The Algona Upper Des Moines from Algona, Iowa on June 16, 1942 · Page 8
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The Algona Upper Des Moines from Algona, Iowa · Page 8

Algona, Iowa
Issue Date:
Tuesday, June 16, 1942
Page 8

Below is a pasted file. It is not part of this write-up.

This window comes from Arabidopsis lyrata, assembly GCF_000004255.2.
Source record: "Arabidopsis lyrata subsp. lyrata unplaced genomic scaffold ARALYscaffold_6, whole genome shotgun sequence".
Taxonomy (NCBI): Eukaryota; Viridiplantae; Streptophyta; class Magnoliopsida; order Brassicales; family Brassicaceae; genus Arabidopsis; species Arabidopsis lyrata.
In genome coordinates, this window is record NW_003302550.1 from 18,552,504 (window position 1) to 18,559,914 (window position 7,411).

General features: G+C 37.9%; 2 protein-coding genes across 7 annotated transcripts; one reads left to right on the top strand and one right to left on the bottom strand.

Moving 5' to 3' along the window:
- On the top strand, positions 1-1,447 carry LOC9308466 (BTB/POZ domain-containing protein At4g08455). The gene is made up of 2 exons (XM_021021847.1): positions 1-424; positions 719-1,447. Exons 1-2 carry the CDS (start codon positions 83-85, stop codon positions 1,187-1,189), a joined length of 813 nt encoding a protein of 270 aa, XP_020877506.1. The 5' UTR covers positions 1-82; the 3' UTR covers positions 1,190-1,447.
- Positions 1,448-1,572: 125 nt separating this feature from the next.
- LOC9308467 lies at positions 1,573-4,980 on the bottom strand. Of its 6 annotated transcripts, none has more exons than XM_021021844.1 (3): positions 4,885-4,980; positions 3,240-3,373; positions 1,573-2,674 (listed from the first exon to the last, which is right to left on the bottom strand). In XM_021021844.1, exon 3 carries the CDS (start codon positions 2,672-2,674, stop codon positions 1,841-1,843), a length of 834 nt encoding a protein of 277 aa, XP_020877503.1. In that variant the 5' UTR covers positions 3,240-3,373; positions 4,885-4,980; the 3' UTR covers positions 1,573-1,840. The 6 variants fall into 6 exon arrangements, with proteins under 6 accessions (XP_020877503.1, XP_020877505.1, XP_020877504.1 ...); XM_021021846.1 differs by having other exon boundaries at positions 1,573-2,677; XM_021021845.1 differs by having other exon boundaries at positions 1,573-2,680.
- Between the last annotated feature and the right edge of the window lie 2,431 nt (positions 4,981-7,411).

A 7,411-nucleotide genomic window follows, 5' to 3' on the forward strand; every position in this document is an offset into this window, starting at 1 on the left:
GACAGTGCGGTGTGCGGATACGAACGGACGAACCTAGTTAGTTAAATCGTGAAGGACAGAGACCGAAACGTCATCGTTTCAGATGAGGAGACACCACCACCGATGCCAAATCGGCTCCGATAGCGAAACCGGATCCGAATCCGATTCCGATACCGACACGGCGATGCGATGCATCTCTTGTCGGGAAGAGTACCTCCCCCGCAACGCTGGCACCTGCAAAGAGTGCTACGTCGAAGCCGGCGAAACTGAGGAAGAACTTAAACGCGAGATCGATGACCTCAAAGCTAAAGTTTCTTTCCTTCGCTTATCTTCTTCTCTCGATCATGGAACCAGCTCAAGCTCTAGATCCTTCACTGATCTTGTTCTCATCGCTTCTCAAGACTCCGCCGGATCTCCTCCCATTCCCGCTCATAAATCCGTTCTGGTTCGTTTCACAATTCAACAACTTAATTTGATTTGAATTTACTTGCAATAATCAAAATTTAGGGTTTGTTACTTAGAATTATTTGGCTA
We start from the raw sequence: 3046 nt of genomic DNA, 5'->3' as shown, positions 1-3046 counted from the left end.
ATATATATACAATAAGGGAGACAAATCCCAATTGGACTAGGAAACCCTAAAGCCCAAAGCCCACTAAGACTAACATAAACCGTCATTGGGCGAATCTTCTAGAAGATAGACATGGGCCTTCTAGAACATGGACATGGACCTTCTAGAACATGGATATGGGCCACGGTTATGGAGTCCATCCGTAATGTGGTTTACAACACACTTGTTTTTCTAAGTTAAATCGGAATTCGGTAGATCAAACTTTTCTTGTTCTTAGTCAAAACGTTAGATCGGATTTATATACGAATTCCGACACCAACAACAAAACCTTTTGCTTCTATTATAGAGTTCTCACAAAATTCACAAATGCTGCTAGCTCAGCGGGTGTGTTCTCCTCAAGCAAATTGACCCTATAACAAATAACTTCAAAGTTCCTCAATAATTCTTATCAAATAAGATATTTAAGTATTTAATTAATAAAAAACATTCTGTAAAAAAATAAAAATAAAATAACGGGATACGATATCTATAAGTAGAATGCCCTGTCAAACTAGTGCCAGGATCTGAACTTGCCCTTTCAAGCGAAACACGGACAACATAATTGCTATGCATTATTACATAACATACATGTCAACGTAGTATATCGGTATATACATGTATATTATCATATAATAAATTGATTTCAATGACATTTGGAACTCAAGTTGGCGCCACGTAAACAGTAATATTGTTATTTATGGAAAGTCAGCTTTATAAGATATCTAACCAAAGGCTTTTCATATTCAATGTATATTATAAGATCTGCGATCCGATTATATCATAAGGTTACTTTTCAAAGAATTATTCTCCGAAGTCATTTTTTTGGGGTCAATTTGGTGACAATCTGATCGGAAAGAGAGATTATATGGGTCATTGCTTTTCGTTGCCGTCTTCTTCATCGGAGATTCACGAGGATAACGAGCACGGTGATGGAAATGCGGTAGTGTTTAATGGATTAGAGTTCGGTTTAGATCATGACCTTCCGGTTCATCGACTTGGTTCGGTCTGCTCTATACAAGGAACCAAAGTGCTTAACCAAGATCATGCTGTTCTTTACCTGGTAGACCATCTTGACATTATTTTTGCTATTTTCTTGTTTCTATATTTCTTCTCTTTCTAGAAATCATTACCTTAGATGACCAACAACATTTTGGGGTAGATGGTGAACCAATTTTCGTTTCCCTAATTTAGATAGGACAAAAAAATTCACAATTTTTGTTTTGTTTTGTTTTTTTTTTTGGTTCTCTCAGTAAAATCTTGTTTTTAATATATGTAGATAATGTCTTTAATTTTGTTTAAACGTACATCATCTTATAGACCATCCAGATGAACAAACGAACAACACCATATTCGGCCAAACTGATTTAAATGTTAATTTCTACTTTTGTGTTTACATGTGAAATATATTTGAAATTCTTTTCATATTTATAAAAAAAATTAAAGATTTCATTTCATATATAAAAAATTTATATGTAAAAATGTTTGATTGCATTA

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IV I" 1 > The AlgonA Upp*r DM Moineit. AlgmiA, fow&. Jtine 16,1942 / * t«# ff&gvfj M T^afajaa^^^fireatataa^fljrcMSW^f.^ t ;" *•'• tM;* • y''-y> *;'\IlLjfo!' ^ 7-; fltptta tHpper Be* ^Hotncfi 0 North Dodge Street J. W. HAGGARD & R. B. WAITER, Publishers Bntered «J9 Second Class Matter at the Pqatofftce at Algona, Iowa, under act of congress of March 3, 1870 Issued Weekly NATIONAL EDITORIAL- SSOCATIN 19 Second Place* General Excellence, Iowa Press, 1940 First Place Award Winner, 1933, Iowa's Most Outstanding Weekly, Judged by State University of Iowa SUBSCRIPTION RATES IN KOSSUTH CO.: ' One Year, In advance $1.50 Upper Des Molnes and Kossuth County Advance In combination, per year $2.50 SUBSCRIPTION RATES OUTSIDE KOSSUTH One Year, In advance $2.50 Upper Des Moines and Kossuth County Advance in combination, per year $4.00 ADVERTISING RATES Display Advertising, per inch 35c Want Ads, payable in advance, word 2c "For we have learned that liberty, freedom and democracy are not inherited. We know that a country cannot fight to win them once and stop. We learned the hard way that liberty and freedom and democracy are prizes awarded only to those people who fight to win them and then fight eternally to hold them." —Sergeant Alvin "Sork, 1918 EDITORIAL COMMENT By J. VV. Haggard He Lived Life WeH The sudden death of J. F. Overmyer last week shocked the entire community and literally many hundreds of his friends and former pupils felt that his death was to them a personal loss. During the thirty years that Mr. Overmyer was at the head of the city schools in Algona he graduated hundreds of the younger generation who are now leaders in the social and business life of Algona. He loved the young folks and took a deep personal interest in establishing for them a firm and intelligent' foundation for their future success in life. His life work was with the younger folks and the incalcuble benefits they received from his teaching and advice cannot be measured in words. He met all of the obligations of life with cheerfulness and kindness not •only in his family relations but also the public. Mr. Overmyer was recognized all over Iowa as one of our foremost educators and was honored many times by the State Teachers Association, at one time serving as president. Mr. Overmyer took an interest in sports and track events and was an enthusiastic golfer for years. This writer, who has been a friend 'and gortf(ing companion of "ProP'f for many year.-* feels a deep personal loss in this passing of one of the grandest Christian gentlemen that Algona has known. He lived his life well, and passed with the love and respect of all. A Fighting Supreme Court Judge Associate Justice Frank -Murphy of the United States Supreme Court, has quit th.e supreme bench temporarily and joined up with the fighting forces of the country for the duration of the war. Justice Murphy is a veteran of the first world war and saw .service overseas. He went to France in 1918 and \ became a captain. He served with the army of occupation in Germany and came home in 1919. Ho is now 49 years old and of course exempt from active duty, although a bachelor. If we remember rightly he was governor of Michigan at the time of the "sit-down" strikes of the auto workers, but took no active measures to stop the unlawful' and dangerous seizures of auto plants by the workers. It W'U be remembAfed that even President Roosevtlt took a passive attitude in the matter, and afterwards appointed Murphy attorney general for the United States, later elevating him to a seat on the supreme bench. All of this was very distasteful to this writer, but we are now ready to forgive the IKVT- crable Mr. Murphy after his fine showing of patriotism in joining the army in the hour of his country's need. He goes to Ft. Benning, Georgia, for four months of intensive training in the field and then will spend six weeks in the advanced school of infantry there. He will be attached to the chief of staff of Gen. Geo. C. Marshall, and will likely see active duty. The country doubtless has many hundreds of the older men who are willing and anxious to do what they can in the great war effort. All honor to them. To Mr. Hutchison and Mr. Bleich The Iowa Taxpayers Association has during the years consistently stood for the interests 1 of the people of Iowa and the suggestions made by them have saved the needless spending of many tax dollars advocated by special interests. The association recenty issued an open letter to the newly- nominated candidates for the state legislature, which we reproduce below: "You have been nominated for membership in the Fiftieth General Assembly of Iowa which will meet in regular session in Des Moines next January and will have before it many proposals but aft- ei all just one problem—to do everything possible to help win the war. "It would seem fitting that promoters o{ special Interests declare a reteas for the coming session but there Is little likelihood thai this will occur. As a matter of fact, we believe there are more pfessuru groups already active on legislative matters than at any similar time in recent years. "Attempts to force commitments to speclflo measure), through open or veiled threats of reprisal or promises of Support, should be treated by every candidate for the legislature exactly as attempts to secure favorable promises from judge 'or jury would be treated by our courts. It is contempt of the legislature, and you have every reason to feel Insulted when requested to say how you Will vote on any measure or proposal. "The only pledge any falr-mVided citizen Will want from you is that you have made none and will make none. Your standing In your community should give everyone assurance that you will try toi be fair and you cannot afford to come to Des Moines with any hobbles 9n your .Independence of thought and action. 1 "We will appreciate hearing from you of any attempts that may be made to violate these basic ethics of a legislative campaign. We will look fot- ward to being of Increased helpfulness and service to those of you who come to Des Moines next January." JOHN F. OVERMYER A Tribute from Miss Minnie J. Coate, who for Shirty years was associated with Mr.. Overmyer in the conduct of the Algona schools. Mr. Overmyer has gone from our midst! His work is done—'His voice has joined the choir Invisible! Not in mourning do we come, but blessed with the solemn privilege of considering what this man has meant to us here in Algona. Mr. Overmyer was a good citizen, a fine superintendent, a loyal friend. He held that beauty, truth and faith were in the world that they might ameliorate the common lot. ' He hated shams. He met emergencies calmly. He led his life and had his say regardless of conditions. lAlgona has honored him as one of her leading citizens. Jn his civic life, he demanded the search for essentials always with the welfare of the community in mind. He came here as school superintendent in the middle of the year to fill a hard position; but soon he had made a place for himself— an ever-widening sphere of action and service as the years went by. His friendships were wide. He began to be recognized as one of the outstanding superintendents of the state. His advice was sought —his judgment carried weight in educational circles. He was like a father to the young teachers—guilding them, helping them, and the pupils looked upon him as their pal. He was especially happy and active in church work, serving as a steward, as president of the Board of Trustees, as teacher of the Home Builders Sunday School Class. (As I look back among my personal memories of Mr. Overmyer which run through nearly two score years, I realize how much we depended on him. We carried so many of our problems to him both in school and out, for he was the genius of common sense, common sense in action and in thought; common sense enriched by experience and unhindered by fear. He will be missed as few others are missed —Mr Overmyer, a citizen of worth and honor, a staunch friend. Opinions of Other Editors r "~ How About Buckingham Psalace Webster City Freeman-Journal:- It fs usually charged by the side subjected to air raids on cities that churches, hospitals, homes, etc. were attacked and damaged, the inference conveyed being that these were purposely bombed. The Freman-Journal doesn't believe that either side make such attacks deliberately. Air raids cost too much in men and material to waste anything -on useless bombings that do not contribute to the main objective—winning the war—and damage to hospitals, churches, and homes adds nothing toward success of the main issue On the contrary, it works the other way, as it breeds increased hatred and determination on the part of the attacked populations and steels Uiem to further and more determined efforts and a willingness to suffer further and greater sacrifices <o punish <the enemy. 1 . « • Good Words for Gilchrist . * Webster City Freeman-Journal: The Freeman- Journal is especially pleased over the renomination of Fred C. Gilchrist as member of congress from this district. We have not forgotten that as a member of the legislature he opposed the "salary grab" and refused to participate in its financial benefits. Gilchrist was also the father of the state warehousing law, permitting the storing of grain and securing loans on warehouse certificates. Gilchrist was also opposed to the attempt of congress to give themselves pensions. But his critics didn't give him credit for being in good faith. Gilchrist also told the truth about the so-called defeat of the fortification of Guam, insisting that question was never before congress and the record proves he was right, his opponents to the contrary notwithstanding. * * » You Are Right. Ward Eagle Grove Eagle: From now on out, political discussion on a congressman's record should be confined to his attitude since Pearl Harbor. Prior to the Jap attack, there were few in this country who did not want our represntative to take every possible action to keep us out of this war. We continued to seilf Japan scrap iron, steel and oil to help her kill the Chinese and then shipped material to China also. Back in 1932 Stimson, then Secretary of State, wanted to stop sale of war munitions to Japan. England refused to join us. We kept right on, in order to appease Japan. 1 We are all guilty of singing off the key for the past ten years. So if our representatives have been all right since we got into the war, we should assume they fire just as patriotic as we all are, and should be forgiven for wrong guessing the same as the rest of us from our president on down. CRACK-BRAINED NEW DEAL THEORIES Frank Jaqua in The Humboldt Independent Some crack-brained professor of something at one of our state institutions recently tried to tell an audience that government debt is a benefit or will be a benefit in the years to come. He used a rather ingenious argument. He felt that such a debt would serve as a perfect depository of surplus funds of the people. It is presumed that along the same line such a resting place for surplus cash could be used as a pool into which excess profits and "needless spending" such as buying new autoes, building new homes and the like, could be drained. It is also reasonable to suppose that a ball and chain on a man's ankle is a benefit, or that certain beneficial results could be found. That is, the drag would prevent his running off with someone else's wife. Or it would prevent his being a housebreaker, a highwayman or footpad. But if the learnSd professor would get down to earth he would know that if he borrowed $100 he would have to pay interest and would have just that much less to spend for his own desires each year. If he didn't owe the $100 the amount he paid for interest could be spent in improving conditions that surround himself and family. It is the same yrith government debt. Suppose our debt at the end of the war is two hundred billion dollars. At an interest rate of one percent that would amount to two billion dollars g S* year to be paid before we would have anything (t for the operation of our government. Is that a benefit. Suppose that we didn't owe anything ami could use that two billion that is paid for interest, toward our running expenses. Wouldn't that help? , The New Deal has certainly developed some of the most cock-eyed theorists the world has ever seen. They defy experience, ignore precedent and protest against natural laws because they interfere with their pet brain-children. It is remarkable how* the people can be taken in with such hogwash. Looking back over similar occasions one is astounded. You have only to remember the Rotary Razors, the cranberry swamps, the Blue Steel Tool Co., the hot wells and the medicinal waters and the rest of the unthinkable, unreasonable and impossible schemes that were devised to make us believe this or that so we would lose our beard-earned dollars. Also we lost 'em. 'It is a good thing to remember that God's laws were not outmoded by the flying machine. If we remember that this world is supposed to have existed for more than a billion years we will not expect to see human nature and nature's laws overthrown in one generation. , Someone has said that a fresh sucker (human) is born every minute. And so these crack-brained fellows have sixty new suckers every minute to work.on. They need 'pm. -But they won't fool any man who has earned his bread on the sweat of his brow -or that has the faith in his God that he should have. RAVINGS by ' - . A L!Hl« of ThU » A Littlt of That -. Net Much 6f Anything The Algona B»oard of meets every noon ift one of the 'lo cal cafes and officers are to b< elected next week at 3 O'clock an< from then on all . questions anc problems of importance will be settled by the board even to the wearing of slacks by the girls arid the amount of war paint .and lip stick and the question of freezing girdles, too, will be disposed of The membership of the Board of Strategy consists of the best brains In Algona even though some members like myself don't have too many brains but what we have aro good and the board will see to It that no man wears only men's wear, election matters will be taken care of and democrats and republicans will be placed In their respective places and every day the war Is settled and Hitler Is 'hung, In fact the -Board covers a field of endeavor. Among: other things the board has decided that Duane Dewel shall endorse wearing of slacks by the girls, the Little Senate shall meat oftener and Bill Barry (Big Bill) shall furnish the heat for Its sessions this winter, the doors to the post office shall be equipped with openers so a whiff of breath will open 'em, "Chris" Chrlschllles Will withdraw his notion that all 65- year old actors should be shot, that Herman Moore put the rubber heels back on his shoes, that O. Madson quit talking Dane to me because on account of I'm forgetting English, that all local fishermen- who can skin a -bullhead without It's hollering be given a medal, that U S. Muckey change from Camel cigarettes to the kind I smoke, that the rationing board make my quota four tires and a sack of sugar, and many other important subjects and problems. —o— The charter membership of the Board of Strategy is Bob Loss, Fred Geigel, Dr. Schaap, Fred Shllts, Louis Toreson, Ralph Mil)er, Luke Linnan, Fay Meade, Garret Wel- housen, Karl Hoffman and me, myself. I shall be glad to report the result of the election of officerj to this group of mentallsts next, week. —o— The other day in one of the cafes there was a guy here from the government and he said he wanted to know how much coffee was gulped there because on account of there was going to be rationing on coffee and now I'm almost heart broken—what are the gulpers going | to do if they can only gufp atJiome when they eat their ham and eggs— those that can afford ham and eggs and it looks like the Amalgamated Gulpers are going to suffer and bust up with no coffee to gulp and of course we'll have to take it. And there's Raymond yThilges, (yep, he lives in Riverdale with 32 other Thilges folks), and he's * coffee gulper and just joined Jhe association find now he's afraid he'll have to take on buttermilk for gulping. "1" ,to conserve on Ink and dot* and John said he couldn't very well take the "1" out of his name though he might get along Without (he "t" and sort of make it different but bo^.h Herman and John say What's In a name so long as the banker can make It out on a check and so long as they've got a few nickels In the bank who cares about a dot over an "1" or whether there's a "t" left off. Jake Schwartz, postmaster at Fenton, and a partner with the moat popular Swede In Kossuth, Axel "Pete" Peterson, was lit Algo-na one day last week and Jake and I adjourned to a cafe and gulped a gulp or two and I was amazed at Jakels gulpabillty, sips his Java, noiselessly, gentlemanly,/supremely, -ac- hung, curately according to Emily Post Wide and he said at one time 1 he hafl a race with Henry Relmers dunking doughnuts and Henry beat Jake because on account of he hung a doughnut on two fingers of each hand and doubled Jake in dunking and J. A. G. Smith, he's the banker at Fenton, says dunking is losing its face in Fenton since I moved out and he's no slouch at dunking either, Jim ain't. —o— The chairman of the Ancient Order of Slurpers, Carral Johnson, welcomes coffee rationing and he and Bill Giossl had a race saucer- Ing one day and Bill slurped his coffee less silently than Carrol but it is expected Carrol would make more noise, Being a Norwegian, and having speed in slurping but speed don't always count and Carrol taught me a new game where you write an initial in a circle and when the right initial is written I pay for the" slurping and I don't think much of that game and neither does Bill—when he loses. —'O— And I've found a guy in this town who likes the whistle or siren or whatever It Is that gets on my nerves at 7, 12, 1 and 6 and it's D. S. Hutchinson, better known aa "Hutch" and he's a highway patrolman and he says when the whistle blows at 7 it gets people out of bed and he didn't care how long the whistle whistled and I said I'd shoot the guy who pressed the but;on or pulled the cord or whatever it is that makes it whistle and 'Hutch" said it was against the aw to shoot somebody and so I'll run over 'em with my car and kill em because on'account of a woman shot a man once and got ten years or it and a drunk in k car killed a man once and only got six months o It's cheap 1 er to run over 'em thin o shoot 'em. And the morning the soldier boys vent away Joe Harig didn't have i hat on his head and he said !<• was to accustom his pate to the unbeams and so when I suggested le might get sun-struck or some- hing he went home and got his hat and I had my hat and the two are alike only his cost two bits I more'n mine and we -both saw the boys off and it was terribly eariy ntilk < ft CUPS/ Shredded 66e6aft(ik 6* 4 cupt crup e«eal nalws f "Hipped ttuW If deMfetf , • * elt chocolate M dduble boiler. Add condensed Milk and Stir over boiling Water lot 6 rnlifutefl or Until mbrture thickens, - Add cotoanut or cereal flakes a«d mix Well. Dfop,from teaspoon oritd a greased cookie sheet. Fake In a moderate oven about 12'minutes Remove from pah at once, about 30 Cookies. ' ••-#**-. Baked B«ah Sandwiches Mash baked beans and season with onion juice, finely chopped dill pickle, and a little catsup. This filling goes well between rounds of Boston brown bread and makes a sandwich rich in calcium, phosphorus and Iron, vitamins B and D. with enough protein to he • really satisfying. From the Files TWENTC YEARS AOO Senator L,. J. Dickinson was re- nominated for Representative to Congress from the 10th district with a -"7600 majority. Mrs. Blanche Crose defeated both H. N. Kruse and Dg White for county treasurer and J. A. Freeh, won ths clerk nomination over Matt BestenUhn- er. * » * The Iwafaga Gamp Fire Girls were preparing for two plays - to be given at the Call Opera House on June 16. In the cast were Ernestine Chubb, Netha Mathea, Esther Fellows, Esther Free, Mildred Bailey, Helen Dickinson, Ada Jasperson, Opal Sarchet, Grace Dalley Kdtlb Morgan and Juanita Martin. The proceeds "were to be used for n camping trip.' * * * A mention was made of Lillian Russell, famous actress, who died that week. It pointed out that the laoy was an lowan born in Clinton. ' * * * Dr. !>r. J. Kcneftck attended n class reunion at Iowa City. HIS was the class of 1892 and had some famous people in It. ' TEN YEARS AGO ' The Algona high school ranked third over all -schools in the state in the academic tests. The school ranked flrst_over all the B schools. Fourteen pupils went to take the tests at Iowa City. Ila Leffert won ninth in the state In geometry and third in tenth corrective English; Isabel Greenberg won fifth in the state in ninth corrective! English. They brought home two cups. * * * Doris Long had won a $40 prize [n an extemporaneous speech contest at Grinnell college. She was planning to go back for summer «*?. Turn** mt lit Alfdn* to speak at a meeting of the Methodist Brotherhood with many north Iowa churches represented. He spoke of the depression conditions In America but refrained from talk' Ing politics. ' . . Wesley C, £>. of A, Plan Bazaar June 28 Wesley} The C. D. of A. 'met on Wednesday evening with an attendance of about 60 ladies. Plans were discussed for the parish sup* per and bazaar to be held Sunday evening, June 28th in the new parish hall below tlie St* Jusoph's Catholic church. Serving will he from 6 to ,8 p. Hi. The committee In charge consists Of Mesdames Al RIchtmcler, Alf Hluder, Henry Haverly, Louis Llch- telg, Vincent Klelripeter, 'Vlricent Daughn, John Berger and R. C. Bauer. The court voted to buy more dishes. 1 Full Market Price Paid for Wool . ' •' Joe Greenberg 16-tf W. J. Stewart and F. A. .Rings- ;,in the morning and we both got up dorf, both of the Burt neighborhood, have applied for membership in the Amalgamated Gulpers Association and paid their initiation fees and if coffee is rationed I'll have to give 'em their money back and they'll have to confine their gulping to green tea of which there is a lot in Burt and both of 'cm declared -if it would help win the war\they'd take on tea but they hated to be considered tea sipping sippers. —o— Hrinnan Hie and John Schmidt of the St. Joe neighborhood were visitors here one night this week and I have been spelling Illg with an extra "1" Illig and which takes too much ink to write to make the dots Herman says so he cut out tho before breakfast. I like the summer uniforms tire police wear now and I'm In favor of the boys all getting the same kind of pants. The uniforms are a light sort of khaki and look swell but Cecil McGinnis is wearing dark pants and they don't match up so good with the other boys' uniform pants and Cecil is on vacation no'V and Alvis Hill is substituting for him on the force and Alvis wears the same kfnd of pants the rest of the force wears and maybe* when Cecil comes back he can borrow Alvis' pants and the uniform of the police will be uniform and I'll be so happy I might even break a store window in order to be pinched by our well-uniformed police. FREE / -S 50 Beauty Culture students will receive Free Scholarships Tou Can Be One Act at once, call in person. Licensed by'State La James College Beauly Culture Mason City, la. 22-tf whert hogs are kept on sanitary A iure way to increase your pork production it to keep pig• <M concrete from knowing to nurlwt time. One fanner who doestiiifreporti: "Myfitit crop it gont to marktt by (hi ma Iht tecotid itfarrowtd ... avtragt totighti around ZTS pound* at tix month*... 100 pound* of pork with 300 poundt offttd.". Hog floors are only one of many Improvements that will nuke you* farm more efficient and productiTe. A new barn floor, poultry hottfce, milk home, milk cooling tank, manure pit or watering trough costs llttleto build with concrete and will lut a lifetime. Conattt farm job* requht a minimum of critical war material*. Many jobs need just a few bagi of cementj and some sand and gravel or stone. Do your own concrete work, or atkyour cement dealer for names of concrete contractors. Let us help by sendingfree"how-to-build"bookleto. ChtcktnoU*liut>j*d,ta*t*tinpmnttoiUi and matt today. PORTLAND .CEMINT ASSOCIATION 408 Hufcb«ll Bldg., DM Moln«, Iowa O Poultry houi« floors O Muure pttt Qlwdlnf floor* Q Grain itonf** OMUkhouiM DTanlM.troiillM Q FoamUUoni D F «nn repUn SUPPORT THE KED CROSS BUY DEFENSE BONDS AND STAMPS I college work the next year with three majors. * * * The sadden and tragic death of! Daniel Frankl, fifteen year old son of Mr. and Mrs. Martin Franki had saddened the community. He had climbed a tree at the fair grounds in search "of crows' nests He apparently became -dizzy ant lost his hold and fell to the ground and was instantly killed. • *,.» Theodora Larson, daughter of Mr. and Mrs.iT. L. Larson, had stepped iVIAN MIXED BACTERIN Lusby & Giossi AUNT UUCTS Helpful Hints MEAL PLANNING - COOKING - SEWING "How strong is an airplane?" That question was asked by an instructor in his night-school class of aviation mechanics. The answer is that an airplane is only as strong as its weakest part. While this may not be a very apt simile, the question I am about to ask concerns a part of our job as "kitchen mechanics." This is it: "How good is a lunch box"? The answer to that is that a box lunch is no better' than a woman's ambition in the morning. Just as every worker is, in a way, responsible for the safety of a pane, or in fact the success of any war time job, so Is every home-maker and mother responsible for the noon-time nufri- tion of that worker. In a recent survey of the physical standard of men in Southern California defense plants, It was discovered that a number of the men are undernourished. In many of the larger plants -only thirty minutes is allowed for lunch time. Thirty minutes to relax and to eat. Here are a few suggestions offering some variety from what can become a monotonous routine for the worker who really needs a hearty, nutritious lunch and for the person who must plan that lunch every day. * * * Finger Foods There are any number of foods that are conveniently eaten from the hand besides the inevitable sandwich. Deviled eggs and cheese do not •necessarily require two pieces of bread to make them handy. Raw carrots, thoroughly scrubbed and peeled., are finding great •popularity as a salad substitute ia the lunch box. For a delightfully different lunch box tidbti, steam some prunes until tender and stuff each prune with a nut meat or an olive, with the seed removed. Celery is alsU a healthful, convenient addition. Short, crisp pieces, stuffed with seasoned cheeso, avocado and onion paste, or fish or meat salad furnish variety and a few extra vitamins. Potato chips, pretzels, or corn crisps are .crunchy, tasty accompaniments to tuck away into the lunch box. iFreah fruits, in season, are easy to eat and to pack. Loosen the peel on oranges, then fold back around the sections. Apples may be cored and quartered (not peeled) then placed hack in shape. Wedges of cheese go well with fruit for dessert Cookies too, cup cakes and crisp fruit turn-overs offer dessert ideas that break the 1 monotony. * * * French Rolls and Their Hard-crusted 'French rolls make ideal containers for sandwich fillings. Just scoop out the soft inside; the crust is hard enough to hold moist fillings, which, if used in ordinary bread, would result In a soggy sandwich. To fill rolls, remove the inside by cutting off each end, making a sort of tube of the crust. Then, pack in mashed liverwurst, meat loaf, deviled egg, seasoned cream cheese or whatever else your ingenuity can produce. These stuffed rolls should bd, prepared the night before and left in the refrigerator overnight. The following morning slice them crosswise an-d wrap in heavy waxed paper. At lunch time the worker finds eating the slices a welcome change from "too much bread." ' * * * New Stuffing flor Deviled Eggs Chopped celery and tuna, mixed with mayonnaise. Chopped stuffed or ripe olives and cheese. Chopped unts and cheese Finely chopped meat, chicken or tuna with mayonnaise, Liver sausage, minced. hqm, or sardine paste with a touch of Sugarless Chocolate Cookie* ounces (squares) bitter chocolate cups sweetened condensed EXCLUSIVE. 'AGEI i 01 5CEB&PQODUCTS' Real Chick BARGAINS IN DAY OUt AND STARTED BABY CHICKS White Leghorns, Austra- Whltes, Leghorn-Rocks, and heavy breeds $7.90 per hundred. STARTED CHICKS 2 to 4 weeks old at sacrifice prices. Come In before it is too late. Last Hatch June 13 Swea City Hatchery Phone 35 SWEA CITY. IOWA lowo'i MW |lr»omlin»r Hot«l h to lh» *vwvd<>r whol o fo rafli b to w <M fmhlontd ITl $b«p, «td Halt* lw and rood loam wg pita* and, diligl* you. HOTIV MQHTMBI *$$$*$$$$$$$$$$$ $$$$$$$$ $$$$$-$$$«$$* CASH LOANS 25 - 50 -100.-200 - 250 OR MORE To pay your bills, taxes, to buyi fuel, clothing. Prompt—Courteous—Dependable Service Special Payment Plan For Fanners . Oome in—Phone, —Write. Kossuth County Credit Bureau E. H. Pittman, Mgr.,9^ N. Dodge, Algona, la. » / '< 23-25 $***$$$$($$* $ $ * $ $ $ * $ *$$$£$$$ $*$$«$ OVER 5.OOO VITAL LINKS IN THE NATION'S COMMUNICATIONS For a Fresh Start Stop at a Hotel 3 TIMES AROUND THE WORLD ON SINCLAIR PENNSYLVANIA MOTOR OIL Three times wroirti4 the wor&^swwe tfewv 75,000 milea- isMJuj mileage ftoijm &01y by Americifin Air!i»ea' l gtent fleet of Flagafeips, A»4 every ship ja l\jbric§t*4 with Sinclair PenusylySRW Mptof Ofl, Whe» ydi wae same protection tore. So take 8 tip from A«m$ij» Mftisw, Use Sinclair Pennj ylywOs Mgto* Qil fer safer • auieter lubrication. T*'I*~J *j«n*!i^i5^ pa^T^^VW^T^W